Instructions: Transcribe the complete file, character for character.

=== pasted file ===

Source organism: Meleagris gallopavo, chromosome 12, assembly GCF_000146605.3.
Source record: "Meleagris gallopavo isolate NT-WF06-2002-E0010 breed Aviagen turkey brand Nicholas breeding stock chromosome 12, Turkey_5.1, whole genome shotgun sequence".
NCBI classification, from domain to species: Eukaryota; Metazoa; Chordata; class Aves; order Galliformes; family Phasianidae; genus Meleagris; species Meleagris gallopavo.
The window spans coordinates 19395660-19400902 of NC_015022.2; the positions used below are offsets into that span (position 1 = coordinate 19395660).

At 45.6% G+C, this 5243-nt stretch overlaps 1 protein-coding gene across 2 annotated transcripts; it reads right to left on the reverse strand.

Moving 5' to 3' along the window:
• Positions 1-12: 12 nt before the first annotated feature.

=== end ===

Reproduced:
Source organism: Meleagris gallopavo, chromosome 12, assembly GCF_000146605.3.
Source record: "Meleagris gallopavo isolate NT-WF06-2002-E0010 breed Aviagen turkey brand Nicholas breeding stock chromosome 12, Turkey_5.1, whole genome shotgun sequence".
NCBI classification, from domain to species: Eukaryota; Metazoa; Chordata; class Aves; order Galliformes; family Phasianidae; genus Meleagris; species Meleagris gallopavo.
The window spans coordinates 19395660-19400902 of NC_015022.2; the positions used below are offsets into that span (position 1 = coordinate 19395660).

At 45.6% G+C, this 5243-nt stretch overlaps 1 protein-coding gene across 2 annotated transcripts; it reads right to left on the reverse strand.

Moving 5' to 3' along the window:
• Positions 1-12: 12 nt before the first annotated feature.